Insurance Talks For Life Savers Fail
Thursday, 20th November 2003 at 12:11 pm
Surf Life Saving has called on Australian governments to provide special legal protection for surf lifesavers around the country, or risk a rapid decline in the level of rescue services and lifesaving operations at the nation’s beaches this summer.
Speaking after a series of crisis meetings, Surf Life Saving Australia’s Chief Executive Officer, Mr Greg Nance, says the organisation was still struggling to fund this year’s 152 per cent increase in its public liability insurance costs.
Nance says Surf Life Saving Australia (SLSA) is very grateful to the various individuals, organisations and state governments who have contributed funds to meet the shortfall caused by the crippling increase in public liability premiums.
However, he says SLSA will have to redirect scarce financial resources from other areas, such as training and equipment upgrades, to meet the bulk of the increase and ensure there is no reduction of services at beaches during the forthcoming season.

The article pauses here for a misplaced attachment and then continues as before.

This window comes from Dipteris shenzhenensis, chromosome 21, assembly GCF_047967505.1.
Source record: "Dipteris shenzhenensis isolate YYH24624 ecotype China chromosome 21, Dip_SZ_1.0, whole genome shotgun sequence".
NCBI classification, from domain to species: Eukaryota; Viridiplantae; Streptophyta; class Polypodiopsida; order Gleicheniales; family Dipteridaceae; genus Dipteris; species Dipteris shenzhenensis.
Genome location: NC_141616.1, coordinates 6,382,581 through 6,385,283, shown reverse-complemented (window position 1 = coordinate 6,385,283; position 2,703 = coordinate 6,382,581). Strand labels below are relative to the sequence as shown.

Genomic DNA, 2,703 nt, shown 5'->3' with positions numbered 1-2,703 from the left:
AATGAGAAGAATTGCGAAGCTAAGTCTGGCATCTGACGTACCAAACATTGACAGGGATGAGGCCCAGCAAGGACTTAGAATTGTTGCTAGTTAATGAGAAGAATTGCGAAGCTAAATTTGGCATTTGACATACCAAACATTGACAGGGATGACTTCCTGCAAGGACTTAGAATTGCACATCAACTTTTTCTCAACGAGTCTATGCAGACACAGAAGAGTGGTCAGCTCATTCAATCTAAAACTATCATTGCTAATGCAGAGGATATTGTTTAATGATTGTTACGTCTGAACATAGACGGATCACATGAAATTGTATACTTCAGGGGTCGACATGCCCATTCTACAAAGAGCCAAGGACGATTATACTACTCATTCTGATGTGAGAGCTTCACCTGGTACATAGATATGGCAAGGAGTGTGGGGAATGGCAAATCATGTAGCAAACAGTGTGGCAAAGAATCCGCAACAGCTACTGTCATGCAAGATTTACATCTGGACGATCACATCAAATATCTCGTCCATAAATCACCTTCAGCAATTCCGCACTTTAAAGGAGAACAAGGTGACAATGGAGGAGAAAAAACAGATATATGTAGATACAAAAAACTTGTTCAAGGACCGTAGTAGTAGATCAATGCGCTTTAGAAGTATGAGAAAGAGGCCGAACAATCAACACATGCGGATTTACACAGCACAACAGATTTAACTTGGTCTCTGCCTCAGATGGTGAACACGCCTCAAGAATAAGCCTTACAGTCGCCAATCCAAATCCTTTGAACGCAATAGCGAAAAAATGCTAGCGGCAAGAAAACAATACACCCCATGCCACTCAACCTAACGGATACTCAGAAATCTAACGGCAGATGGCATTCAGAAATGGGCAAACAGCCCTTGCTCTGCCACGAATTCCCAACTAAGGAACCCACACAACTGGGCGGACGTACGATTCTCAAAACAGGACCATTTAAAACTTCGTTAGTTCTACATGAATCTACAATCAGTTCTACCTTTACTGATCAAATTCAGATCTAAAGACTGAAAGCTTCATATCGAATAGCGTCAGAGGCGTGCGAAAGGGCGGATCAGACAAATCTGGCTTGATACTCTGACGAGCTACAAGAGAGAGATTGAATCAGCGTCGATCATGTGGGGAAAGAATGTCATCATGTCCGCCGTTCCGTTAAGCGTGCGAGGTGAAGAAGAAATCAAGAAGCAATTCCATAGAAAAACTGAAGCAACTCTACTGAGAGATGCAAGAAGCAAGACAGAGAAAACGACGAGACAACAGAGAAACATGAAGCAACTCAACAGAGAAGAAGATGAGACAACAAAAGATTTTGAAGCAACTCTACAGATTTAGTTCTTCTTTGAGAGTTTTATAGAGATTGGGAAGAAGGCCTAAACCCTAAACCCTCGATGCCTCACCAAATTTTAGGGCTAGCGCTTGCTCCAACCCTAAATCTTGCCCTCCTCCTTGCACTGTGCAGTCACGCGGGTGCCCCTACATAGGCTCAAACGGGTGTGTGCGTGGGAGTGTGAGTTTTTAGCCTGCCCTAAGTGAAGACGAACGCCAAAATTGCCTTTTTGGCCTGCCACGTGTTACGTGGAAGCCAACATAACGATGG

In recent weeks, SLSA has held urgent discussions with Federal, State and Territory Governments, and industry representatives including the Insurance Council of Australia and the Australian Plaintiffs Lawyers Association.
Nance says following these meetings, it is clear the state-by-state approach to legislative reform has failed to provide the protection necessary for the long-term future of surf lifesaving, and the organisation is therefore forced to draft its own amendments for consideration by State and Territory Governments.
He says SLSA will also further tighten the already rigorous nationwide risk management systems and investigate insurance alternatives, possibly a form of self-insurance, to ensure this public liability crisis does not become an annual event.
He says that in the medium term however, it is vital that SLSA is both recognised by governments as the peak authority for beach safety and life saving, as well as being authorised to carry out these activities.
He says its members are volunteers who love providing these unique services at Australia’s beaches, however lack of political and legal action will make it increasingly difficult for them to continue beyond the forthcoming season.